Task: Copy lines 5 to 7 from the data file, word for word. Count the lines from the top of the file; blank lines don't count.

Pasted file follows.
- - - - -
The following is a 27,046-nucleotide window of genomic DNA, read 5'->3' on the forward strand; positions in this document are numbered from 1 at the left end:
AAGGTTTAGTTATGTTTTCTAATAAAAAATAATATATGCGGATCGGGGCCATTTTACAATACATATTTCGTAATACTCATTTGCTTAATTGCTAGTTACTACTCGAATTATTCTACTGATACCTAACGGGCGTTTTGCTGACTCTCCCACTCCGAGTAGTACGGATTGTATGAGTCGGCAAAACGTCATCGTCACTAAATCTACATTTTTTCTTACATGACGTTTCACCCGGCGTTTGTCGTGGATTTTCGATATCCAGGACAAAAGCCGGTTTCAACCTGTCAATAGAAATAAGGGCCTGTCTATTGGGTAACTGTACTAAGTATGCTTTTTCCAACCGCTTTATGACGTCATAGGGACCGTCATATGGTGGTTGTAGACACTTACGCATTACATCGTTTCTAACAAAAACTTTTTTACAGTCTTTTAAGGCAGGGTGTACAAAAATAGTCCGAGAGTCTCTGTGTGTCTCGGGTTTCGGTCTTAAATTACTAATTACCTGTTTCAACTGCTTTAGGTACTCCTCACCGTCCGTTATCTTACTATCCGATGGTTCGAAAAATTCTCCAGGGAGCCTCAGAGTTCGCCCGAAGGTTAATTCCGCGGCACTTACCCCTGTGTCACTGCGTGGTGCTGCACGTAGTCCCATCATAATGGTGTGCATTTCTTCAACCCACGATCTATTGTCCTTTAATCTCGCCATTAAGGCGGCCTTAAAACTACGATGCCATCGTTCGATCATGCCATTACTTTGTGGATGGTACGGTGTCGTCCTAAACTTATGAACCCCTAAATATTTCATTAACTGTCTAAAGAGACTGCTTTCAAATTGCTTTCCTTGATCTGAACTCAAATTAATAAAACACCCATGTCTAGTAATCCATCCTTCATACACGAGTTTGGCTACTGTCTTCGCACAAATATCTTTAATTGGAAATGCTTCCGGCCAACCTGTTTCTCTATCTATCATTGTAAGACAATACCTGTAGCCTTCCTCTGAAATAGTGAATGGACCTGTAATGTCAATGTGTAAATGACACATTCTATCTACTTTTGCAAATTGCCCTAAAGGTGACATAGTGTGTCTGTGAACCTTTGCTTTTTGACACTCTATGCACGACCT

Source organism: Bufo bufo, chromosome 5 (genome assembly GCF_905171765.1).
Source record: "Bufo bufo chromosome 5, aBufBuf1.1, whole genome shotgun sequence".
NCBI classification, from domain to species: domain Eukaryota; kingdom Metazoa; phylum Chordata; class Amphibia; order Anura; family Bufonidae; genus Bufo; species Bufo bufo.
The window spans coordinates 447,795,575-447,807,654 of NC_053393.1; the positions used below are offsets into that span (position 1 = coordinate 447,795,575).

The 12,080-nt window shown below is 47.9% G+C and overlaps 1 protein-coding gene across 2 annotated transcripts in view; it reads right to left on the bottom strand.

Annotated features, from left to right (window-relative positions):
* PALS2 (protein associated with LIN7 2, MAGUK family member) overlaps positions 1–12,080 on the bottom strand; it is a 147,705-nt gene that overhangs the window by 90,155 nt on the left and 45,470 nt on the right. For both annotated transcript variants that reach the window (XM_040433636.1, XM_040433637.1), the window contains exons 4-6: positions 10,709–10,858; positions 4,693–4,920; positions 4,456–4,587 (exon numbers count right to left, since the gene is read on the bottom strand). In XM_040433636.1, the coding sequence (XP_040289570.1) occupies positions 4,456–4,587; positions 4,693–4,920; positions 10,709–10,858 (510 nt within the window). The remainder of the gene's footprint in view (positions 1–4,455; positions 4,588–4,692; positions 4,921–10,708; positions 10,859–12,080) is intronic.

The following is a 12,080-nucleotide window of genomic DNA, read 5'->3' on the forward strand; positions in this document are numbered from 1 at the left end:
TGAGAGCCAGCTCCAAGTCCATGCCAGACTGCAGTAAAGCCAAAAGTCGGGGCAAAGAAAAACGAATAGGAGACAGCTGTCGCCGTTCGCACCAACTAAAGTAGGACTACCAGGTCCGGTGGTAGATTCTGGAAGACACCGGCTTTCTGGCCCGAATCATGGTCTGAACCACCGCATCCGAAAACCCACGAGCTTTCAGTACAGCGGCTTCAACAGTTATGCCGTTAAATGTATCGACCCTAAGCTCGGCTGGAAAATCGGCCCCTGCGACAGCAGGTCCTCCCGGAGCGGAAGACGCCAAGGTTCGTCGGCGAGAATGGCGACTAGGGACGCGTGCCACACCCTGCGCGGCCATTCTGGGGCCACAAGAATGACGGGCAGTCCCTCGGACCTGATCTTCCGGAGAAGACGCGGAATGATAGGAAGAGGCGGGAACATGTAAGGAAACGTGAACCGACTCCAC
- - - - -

NCBI classification, from domain to species: domain Eukaryota; kingdom Metazoa; phylum Chordata; class Amphibia; order Anura; family Bufonidae; genus Bufo; species Bufo bufo.
The window spans coordinates 447,795,575-447,807,654 of NC_053393.1; the positions used below are offsets into that span (position 1 = coordinate 447,795,575).

The 12,080-nt window shown below is 47.9% G+C and overlaps 1 protein-coding gene across 2 annotated transcripts in view; it reads right to left on the bottom strand.